452Office Action for U.S. Appl. No. 09/651,115, filed Aug. 30, 2000; mailed Dec. 24, 2003; 6 pages.
453Office Action for U.S. Appl. No. 09/651,115, filed Aug. 30, 2000; mailed Jul. 30, 2004; 6 pages.
454Office Action for U.S. Appl. No. 10/273,967, filed Oct. 17, 2002; mailed Mar. 10, 2004; 20 pages.
455Office Action for U.S. Appl. No. 10/274,223, filed Oct. 17, 2002; mailed Jul. 8, 2004; 19 pages.
456Office Action for U.S. Appl. No. 10/279,384, filed Oct. 23, 2002; mailed Oct. 5, 2004; 17 pages.
457Office Action for U.S. Appl. No. 10/279,664, filed Oct. 23, 2002; mailed Jan. 12, 2006; 17 pages.
458Office Action for U.S. Appl. No. 10/279,664, filed Oct. 23, 2002; mailed May 20, 2004; 18 pages.
459Office Action for U.S. Appl. No. 10/291,326, filed Nov. 8, 2002; mailed Aug. 5, 2004; 13 pages.
460Office Action for U.S. Appl. No. 10/291,326, filed Nov. 8, 2002; mailed Mar. 9, 2004; 13 pages.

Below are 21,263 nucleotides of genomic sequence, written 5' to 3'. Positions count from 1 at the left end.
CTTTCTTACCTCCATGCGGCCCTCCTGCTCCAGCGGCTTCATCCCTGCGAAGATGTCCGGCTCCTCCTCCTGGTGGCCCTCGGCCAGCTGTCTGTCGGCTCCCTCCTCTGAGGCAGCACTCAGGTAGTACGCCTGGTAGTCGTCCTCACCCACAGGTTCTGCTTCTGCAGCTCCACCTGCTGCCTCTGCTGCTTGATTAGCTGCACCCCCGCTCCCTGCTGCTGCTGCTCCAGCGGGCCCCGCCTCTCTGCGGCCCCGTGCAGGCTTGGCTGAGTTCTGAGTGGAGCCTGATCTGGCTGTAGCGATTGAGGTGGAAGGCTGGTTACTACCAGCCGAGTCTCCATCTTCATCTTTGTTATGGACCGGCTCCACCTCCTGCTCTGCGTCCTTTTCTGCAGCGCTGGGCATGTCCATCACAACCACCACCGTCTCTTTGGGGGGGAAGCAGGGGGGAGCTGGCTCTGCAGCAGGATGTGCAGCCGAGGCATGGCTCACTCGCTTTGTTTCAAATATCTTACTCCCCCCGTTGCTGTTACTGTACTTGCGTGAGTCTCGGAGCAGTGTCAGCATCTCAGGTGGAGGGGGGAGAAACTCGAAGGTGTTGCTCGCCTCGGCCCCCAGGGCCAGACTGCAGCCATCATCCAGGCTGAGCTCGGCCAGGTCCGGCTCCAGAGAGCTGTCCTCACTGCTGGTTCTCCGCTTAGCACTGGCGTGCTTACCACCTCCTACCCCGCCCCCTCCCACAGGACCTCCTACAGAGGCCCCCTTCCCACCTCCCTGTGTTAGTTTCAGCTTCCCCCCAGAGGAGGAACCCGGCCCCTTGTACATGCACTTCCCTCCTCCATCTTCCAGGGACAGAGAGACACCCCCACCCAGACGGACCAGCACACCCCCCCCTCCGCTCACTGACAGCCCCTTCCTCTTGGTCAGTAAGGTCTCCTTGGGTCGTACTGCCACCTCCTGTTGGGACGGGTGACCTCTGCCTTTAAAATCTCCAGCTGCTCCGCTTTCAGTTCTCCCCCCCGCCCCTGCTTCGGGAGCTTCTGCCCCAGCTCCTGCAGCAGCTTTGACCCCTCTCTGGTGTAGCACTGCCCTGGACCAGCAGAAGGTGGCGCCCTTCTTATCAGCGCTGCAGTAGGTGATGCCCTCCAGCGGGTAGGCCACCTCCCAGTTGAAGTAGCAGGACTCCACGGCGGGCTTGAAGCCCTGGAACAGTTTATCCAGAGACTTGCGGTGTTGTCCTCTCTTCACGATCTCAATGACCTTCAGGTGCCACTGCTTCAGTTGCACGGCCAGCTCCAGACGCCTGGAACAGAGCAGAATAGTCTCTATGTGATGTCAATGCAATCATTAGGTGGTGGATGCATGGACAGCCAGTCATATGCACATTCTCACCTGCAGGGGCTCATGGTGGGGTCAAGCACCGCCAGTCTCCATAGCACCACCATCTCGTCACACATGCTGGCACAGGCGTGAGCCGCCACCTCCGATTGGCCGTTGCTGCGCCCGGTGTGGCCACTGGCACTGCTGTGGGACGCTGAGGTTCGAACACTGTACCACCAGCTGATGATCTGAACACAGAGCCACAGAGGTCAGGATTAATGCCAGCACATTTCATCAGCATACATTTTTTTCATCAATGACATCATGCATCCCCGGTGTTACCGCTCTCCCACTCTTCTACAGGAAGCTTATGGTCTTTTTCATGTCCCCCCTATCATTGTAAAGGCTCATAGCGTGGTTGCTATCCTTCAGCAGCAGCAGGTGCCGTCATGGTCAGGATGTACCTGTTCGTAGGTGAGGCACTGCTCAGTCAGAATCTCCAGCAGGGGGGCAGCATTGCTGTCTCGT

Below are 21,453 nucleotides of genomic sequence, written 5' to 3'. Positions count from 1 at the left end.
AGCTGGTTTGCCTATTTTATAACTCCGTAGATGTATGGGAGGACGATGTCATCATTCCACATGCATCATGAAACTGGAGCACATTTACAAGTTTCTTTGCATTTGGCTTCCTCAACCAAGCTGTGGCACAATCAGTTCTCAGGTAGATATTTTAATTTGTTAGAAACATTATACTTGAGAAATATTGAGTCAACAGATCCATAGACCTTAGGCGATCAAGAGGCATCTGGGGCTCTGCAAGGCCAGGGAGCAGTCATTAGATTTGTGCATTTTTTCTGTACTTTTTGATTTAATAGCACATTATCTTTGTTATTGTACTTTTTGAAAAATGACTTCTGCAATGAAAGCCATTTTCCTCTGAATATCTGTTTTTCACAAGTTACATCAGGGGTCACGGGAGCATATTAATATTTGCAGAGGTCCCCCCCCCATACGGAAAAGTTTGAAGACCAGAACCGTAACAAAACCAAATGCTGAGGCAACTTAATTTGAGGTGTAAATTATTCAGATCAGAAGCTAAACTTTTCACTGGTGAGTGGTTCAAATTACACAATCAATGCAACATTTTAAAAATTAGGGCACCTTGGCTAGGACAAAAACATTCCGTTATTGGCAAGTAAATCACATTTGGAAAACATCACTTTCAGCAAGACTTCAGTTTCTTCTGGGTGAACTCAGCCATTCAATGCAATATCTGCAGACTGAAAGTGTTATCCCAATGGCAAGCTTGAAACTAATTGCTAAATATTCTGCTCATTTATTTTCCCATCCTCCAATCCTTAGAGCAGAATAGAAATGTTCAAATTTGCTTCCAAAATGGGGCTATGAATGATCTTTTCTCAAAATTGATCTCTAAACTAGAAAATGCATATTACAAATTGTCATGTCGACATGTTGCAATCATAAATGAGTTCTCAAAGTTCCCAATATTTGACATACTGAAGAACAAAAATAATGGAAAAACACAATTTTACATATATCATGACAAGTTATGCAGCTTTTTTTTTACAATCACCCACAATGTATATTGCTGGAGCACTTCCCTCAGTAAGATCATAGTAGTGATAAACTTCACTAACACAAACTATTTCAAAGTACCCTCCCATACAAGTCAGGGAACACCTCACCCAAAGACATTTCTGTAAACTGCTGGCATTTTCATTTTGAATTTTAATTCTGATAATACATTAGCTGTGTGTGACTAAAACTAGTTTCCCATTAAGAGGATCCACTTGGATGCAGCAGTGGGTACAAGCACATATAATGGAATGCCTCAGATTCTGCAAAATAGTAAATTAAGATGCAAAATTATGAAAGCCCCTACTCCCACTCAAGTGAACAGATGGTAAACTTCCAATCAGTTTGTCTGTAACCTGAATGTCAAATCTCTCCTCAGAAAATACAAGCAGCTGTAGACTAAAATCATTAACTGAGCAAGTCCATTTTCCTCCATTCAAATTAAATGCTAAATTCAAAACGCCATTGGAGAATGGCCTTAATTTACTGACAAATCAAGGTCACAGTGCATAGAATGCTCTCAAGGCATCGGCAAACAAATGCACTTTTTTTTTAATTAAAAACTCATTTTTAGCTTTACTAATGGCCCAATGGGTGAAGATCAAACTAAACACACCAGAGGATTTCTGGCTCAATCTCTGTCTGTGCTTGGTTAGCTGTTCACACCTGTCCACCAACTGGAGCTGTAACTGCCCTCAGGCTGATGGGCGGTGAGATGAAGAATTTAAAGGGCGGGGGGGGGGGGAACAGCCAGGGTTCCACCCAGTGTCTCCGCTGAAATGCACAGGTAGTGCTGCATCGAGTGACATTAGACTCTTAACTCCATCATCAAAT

461Office Action for U.S. Appl. No. 10/291,345, filed Nov. 8, 2002; mailed Mar. 11, 2004; 8 pages.
462Oguet, et al., "RAVI, A Proposed Standard For The Interchange Of Audio/Visual Interactive Applications", IEEE Journal On Selected Areas In Communications, vol. 8, No. 3, Apr. 1990 (p. 428-437).
463Ohnishi, et al., "Optical Subscriber Loop System For Local Area Application", Review Of The Electrical Communication Laboratories, vol. 32, No. 4, 1984 (p. 571-585, cover page).
464Ohrenstein, E., "Supercomputers Seek High Throughput and Expandable Storage", Computer Technology Review, 1990 (pp. 33-39).
465Ohtsuka, Y., et al., "Digital Bit-Rate Reduction Systems of HDTV", Proceedings of the IEEE International Symposium on Circuits and Systems, 1990, vol. 3 (pp. 1903-1906, plus 1 page).
466Overholt, et al., "Integrating Real-Time Video With Sun Workstations", USENIX, Nashville, TN, Summer '91 (p. 351-352).
467Pace, "3.4.3 Video Terminals", PACE 89, vol. 2 (4 pgs).
468Paik, Woo; "DigiCipher—All Digital, Channel Compatible, HDTV Broadcast System;" IEEE Transactions on Broadcasting; vol. 36, No. 4; pp. 245-254.
469Palaniappan, et al., "InternetExpress: An Inter-Desktop Multimedia Data-Transfer Service", IEEE, Computer, Oct. 1991 (p. 58-67).
470Park, et al., "A Variable Rate Strategy For Retrieving Audio Data From Secondary Storage", International Conference On Multimedia Information Systems '91, 1991 (p. 134-147, cover pages (2)).